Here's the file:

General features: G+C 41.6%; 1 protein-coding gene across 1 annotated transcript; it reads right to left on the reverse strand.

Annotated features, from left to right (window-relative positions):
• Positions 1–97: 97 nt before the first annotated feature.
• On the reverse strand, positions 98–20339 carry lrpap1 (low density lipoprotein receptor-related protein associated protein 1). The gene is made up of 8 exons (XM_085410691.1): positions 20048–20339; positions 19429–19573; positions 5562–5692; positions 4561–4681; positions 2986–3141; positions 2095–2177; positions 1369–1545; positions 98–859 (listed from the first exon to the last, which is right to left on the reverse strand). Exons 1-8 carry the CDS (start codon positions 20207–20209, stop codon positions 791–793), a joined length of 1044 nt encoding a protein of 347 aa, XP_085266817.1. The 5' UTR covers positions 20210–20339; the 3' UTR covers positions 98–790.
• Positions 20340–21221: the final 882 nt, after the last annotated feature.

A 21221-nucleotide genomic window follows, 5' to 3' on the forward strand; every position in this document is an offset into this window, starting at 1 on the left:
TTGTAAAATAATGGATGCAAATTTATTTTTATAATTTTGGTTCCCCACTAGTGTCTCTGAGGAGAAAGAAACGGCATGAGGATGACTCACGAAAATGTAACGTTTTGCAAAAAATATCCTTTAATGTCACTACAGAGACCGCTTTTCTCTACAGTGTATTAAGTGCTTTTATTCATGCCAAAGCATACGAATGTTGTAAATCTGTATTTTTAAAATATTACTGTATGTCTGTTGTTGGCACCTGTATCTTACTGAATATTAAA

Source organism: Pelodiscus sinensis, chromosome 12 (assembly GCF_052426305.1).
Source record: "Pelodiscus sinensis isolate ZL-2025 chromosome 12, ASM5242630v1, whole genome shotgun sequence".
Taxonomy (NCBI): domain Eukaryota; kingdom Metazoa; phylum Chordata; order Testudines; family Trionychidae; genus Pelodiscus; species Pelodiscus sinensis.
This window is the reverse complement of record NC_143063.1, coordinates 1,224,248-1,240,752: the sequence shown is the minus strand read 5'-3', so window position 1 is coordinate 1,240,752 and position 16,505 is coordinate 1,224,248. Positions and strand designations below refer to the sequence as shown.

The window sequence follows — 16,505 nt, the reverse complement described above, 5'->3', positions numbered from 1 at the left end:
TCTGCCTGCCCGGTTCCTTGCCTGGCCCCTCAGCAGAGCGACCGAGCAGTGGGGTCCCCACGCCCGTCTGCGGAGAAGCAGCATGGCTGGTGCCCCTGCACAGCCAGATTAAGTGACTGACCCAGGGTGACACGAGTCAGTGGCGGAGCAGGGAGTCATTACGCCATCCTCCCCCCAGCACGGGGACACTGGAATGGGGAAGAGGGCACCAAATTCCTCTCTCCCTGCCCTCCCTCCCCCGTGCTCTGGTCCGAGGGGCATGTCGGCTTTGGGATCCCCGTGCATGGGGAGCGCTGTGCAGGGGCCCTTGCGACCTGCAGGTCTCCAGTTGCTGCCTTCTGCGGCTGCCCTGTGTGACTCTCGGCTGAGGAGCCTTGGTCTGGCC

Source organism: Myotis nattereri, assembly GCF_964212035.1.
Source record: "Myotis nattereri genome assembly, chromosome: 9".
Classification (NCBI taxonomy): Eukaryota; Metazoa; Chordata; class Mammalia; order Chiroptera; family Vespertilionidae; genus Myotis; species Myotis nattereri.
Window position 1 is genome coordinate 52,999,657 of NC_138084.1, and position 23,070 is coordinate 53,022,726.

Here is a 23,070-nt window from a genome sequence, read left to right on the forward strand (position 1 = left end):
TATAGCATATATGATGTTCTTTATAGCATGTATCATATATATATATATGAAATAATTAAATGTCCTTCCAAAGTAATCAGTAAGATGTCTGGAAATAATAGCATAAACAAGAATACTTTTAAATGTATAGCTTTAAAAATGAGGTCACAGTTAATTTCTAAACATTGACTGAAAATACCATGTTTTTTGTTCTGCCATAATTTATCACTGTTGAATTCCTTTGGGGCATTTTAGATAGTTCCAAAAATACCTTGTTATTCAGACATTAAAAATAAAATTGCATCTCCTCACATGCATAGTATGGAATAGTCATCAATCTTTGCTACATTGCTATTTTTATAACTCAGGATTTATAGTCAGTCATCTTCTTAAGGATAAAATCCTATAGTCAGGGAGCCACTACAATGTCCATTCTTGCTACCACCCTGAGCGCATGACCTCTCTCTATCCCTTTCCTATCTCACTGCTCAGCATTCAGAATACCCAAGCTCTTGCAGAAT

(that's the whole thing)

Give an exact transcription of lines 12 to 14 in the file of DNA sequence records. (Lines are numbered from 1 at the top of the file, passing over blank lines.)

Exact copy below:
The window sequence follows — 16,505 nt, the reverse complement described above, 5'->3', positions numbered from 1 at the left end:
TCTGCCTGCCCGGTTCCTTGCCTGGCCCCTCAGCAGAGCGACCGAGCAGTGGGGTCCCCACGCCCGTCTGCGGAGAAGCAGCATGGCTGGTGCCCCTGCACAGCCAGATTAAGTGACTGACCCAGGGTGACACGAGTCAGTGGCGGAGCAGGGAGTCATTACGCCATCCTCCCCCCAGCACGGGGACACTGGAATGGGGAAGAGGGCACCAAATTCCTCTCTCCCTGCCCTCCCTCCCCCGTGCTCTGGTCCGAGGGGCATGTCGGCTTTGGGATCCCCGTGCATGGGGAGCGCTGTGCAGGGGCCCTTGCGACCTGCAGGTCTCCAGTTGCTGCCTTCTGCGGCTGCCCTGTGTGACTCTCGGCTGAGGAGCCTTGGTCTGGCC

Source organism: Myotis nattereri, assembly GCF_964212035.1.